Baggage tracker

Engineers at Leeds University are working to design an intelligent CCTV system that will track people who have left bags in public buildings.

Engineers at Leeds University are working as part of an international consortium to design an intelligent CCTV system that will track people who have left bags in public buildings – and even determine whether their actions might be suspicious.

Building on existing surveillance technology, the SUBITO (Surveillance of Unattended Baggage and the Identification and Tracking of the Owner) program will be able to identify specific shapes and movements that allow an individual and their baggage to be tracked over time.

By creating an artificially intelligent system, users of the system should be able to determine whether someone has put a bag down for an innocent reason, such as going to buy a coffee, or for something more sinister.

David Hogg, Prof of Artificial Intelligence at Leeds, said: ‘Due to increased anxieties around the threat of terrorism, the monitoring and surveillance of unattended baggage has become a top priority across the globe. By employing advanced computer technology our system will make this kind of surveillance much less prone to human error.’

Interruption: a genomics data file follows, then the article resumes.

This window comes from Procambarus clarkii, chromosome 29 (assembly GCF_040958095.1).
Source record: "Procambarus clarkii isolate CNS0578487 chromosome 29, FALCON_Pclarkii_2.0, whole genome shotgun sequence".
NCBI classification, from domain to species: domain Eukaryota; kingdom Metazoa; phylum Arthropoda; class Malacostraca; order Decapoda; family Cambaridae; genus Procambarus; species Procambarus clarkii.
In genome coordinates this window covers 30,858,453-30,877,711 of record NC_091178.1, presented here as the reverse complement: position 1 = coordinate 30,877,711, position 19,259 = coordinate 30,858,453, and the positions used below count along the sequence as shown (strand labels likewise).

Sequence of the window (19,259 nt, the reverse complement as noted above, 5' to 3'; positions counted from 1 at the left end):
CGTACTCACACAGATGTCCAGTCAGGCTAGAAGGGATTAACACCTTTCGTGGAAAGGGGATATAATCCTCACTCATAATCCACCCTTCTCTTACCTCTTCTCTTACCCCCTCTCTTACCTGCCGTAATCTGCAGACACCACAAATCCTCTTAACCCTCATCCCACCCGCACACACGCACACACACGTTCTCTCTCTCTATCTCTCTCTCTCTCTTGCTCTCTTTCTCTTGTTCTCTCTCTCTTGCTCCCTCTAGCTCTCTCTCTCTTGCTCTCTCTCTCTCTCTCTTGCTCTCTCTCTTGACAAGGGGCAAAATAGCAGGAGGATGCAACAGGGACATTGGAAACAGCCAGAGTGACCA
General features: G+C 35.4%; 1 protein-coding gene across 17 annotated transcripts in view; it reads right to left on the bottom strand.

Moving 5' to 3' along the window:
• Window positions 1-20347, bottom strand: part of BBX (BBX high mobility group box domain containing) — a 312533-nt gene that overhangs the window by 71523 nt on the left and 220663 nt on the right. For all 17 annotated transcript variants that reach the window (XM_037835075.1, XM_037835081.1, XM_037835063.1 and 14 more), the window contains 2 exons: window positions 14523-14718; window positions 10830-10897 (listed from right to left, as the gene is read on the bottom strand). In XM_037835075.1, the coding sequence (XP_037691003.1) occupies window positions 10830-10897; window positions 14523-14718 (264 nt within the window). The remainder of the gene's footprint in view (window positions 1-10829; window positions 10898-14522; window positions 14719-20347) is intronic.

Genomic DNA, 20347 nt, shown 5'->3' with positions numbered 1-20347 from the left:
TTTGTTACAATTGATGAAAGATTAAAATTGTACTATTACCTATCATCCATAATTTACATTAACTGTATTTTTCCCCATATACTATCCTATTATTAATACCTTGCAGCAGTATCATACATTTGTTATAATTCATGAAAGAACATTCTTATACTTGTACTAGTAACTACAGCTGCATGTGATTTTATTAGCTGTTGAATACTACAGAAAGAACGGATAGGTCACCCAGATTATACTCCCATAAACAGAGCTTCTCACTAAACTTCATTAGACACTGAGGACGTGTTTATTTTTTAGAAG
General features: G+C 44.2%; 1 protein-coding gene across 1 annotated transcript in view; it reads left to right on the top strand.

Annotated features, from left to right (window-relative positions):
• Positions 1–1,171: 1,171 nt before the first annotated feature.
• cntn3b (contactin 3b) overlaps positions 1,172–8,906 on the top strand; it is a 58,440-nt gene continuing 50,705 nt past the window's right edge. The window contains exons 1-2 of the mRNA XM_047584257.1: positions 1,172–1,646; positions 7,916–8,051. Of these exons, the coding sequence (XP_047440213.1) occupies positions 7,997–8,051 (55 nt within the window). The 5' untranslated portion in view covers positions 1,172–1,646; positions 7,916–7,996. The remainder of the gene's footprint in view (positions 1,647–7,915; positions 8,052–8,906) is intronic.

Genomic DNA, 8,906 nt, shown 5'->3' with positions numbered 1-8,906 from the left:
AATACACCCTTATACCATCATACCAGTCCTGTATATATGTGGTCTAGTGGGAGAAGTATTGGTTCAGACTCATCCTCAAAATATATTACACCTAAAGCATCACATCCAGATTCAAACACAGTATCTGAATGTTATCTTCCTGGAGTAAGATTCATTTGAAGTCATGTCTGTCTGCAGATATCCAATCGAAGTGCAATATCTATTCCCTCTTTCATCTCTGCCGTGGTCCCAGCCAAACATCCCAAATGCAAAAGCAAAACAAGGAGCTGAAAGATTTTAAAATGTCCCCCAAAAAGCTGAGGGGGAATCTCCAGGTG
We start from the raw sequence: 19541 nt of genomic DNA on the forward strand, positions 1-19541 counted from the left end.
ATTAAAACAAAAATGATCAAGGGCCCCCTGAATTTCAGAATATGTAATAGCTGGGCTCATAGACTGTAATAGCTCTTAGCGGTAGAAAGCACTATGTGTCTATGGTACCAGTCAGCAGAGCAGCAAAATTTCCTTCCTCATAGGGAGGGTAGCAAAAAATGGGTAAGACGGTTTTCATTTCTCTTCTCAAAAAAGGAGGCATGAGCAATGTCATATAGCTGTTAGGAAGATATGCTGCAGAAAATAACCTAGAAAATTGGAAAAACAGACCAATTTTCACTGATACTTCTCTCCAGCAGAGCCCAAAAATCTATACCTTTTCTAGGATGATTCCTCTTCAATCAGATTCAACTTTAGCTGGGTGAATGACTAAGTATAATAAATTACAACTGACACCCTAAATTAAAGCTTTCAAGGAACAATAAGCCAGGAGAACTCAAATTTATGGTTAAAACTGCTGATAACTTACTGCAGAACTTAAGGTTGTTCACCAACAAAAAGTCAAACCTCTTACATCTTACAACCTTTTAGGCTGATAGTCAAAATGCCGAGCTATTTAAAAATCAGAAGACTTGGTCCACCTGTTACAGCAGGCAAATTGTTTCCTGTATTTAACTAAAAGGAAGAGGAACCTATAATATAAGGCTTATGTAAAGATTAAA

Using the SUBITO system, security teams could follow a suspect’s movements in the minutes leading up to them leaving their bags unattended and then keep track of their whereabouts afterwards. This would minimise cost and wasted resources by cutting the number of false security alarms at places such as airports and railway stations.

The system would highlight potential threats so that staff could keep a close eye on those rather than having to scan dozens of screens; this should limit the need to close down public areas unnecessarily as suspicious individuals can be watched more closely.

The SUBITO program will be developed as a result of work by 10 organisations from six European countries and is funded through the European Community’s Seventh Framework Programme.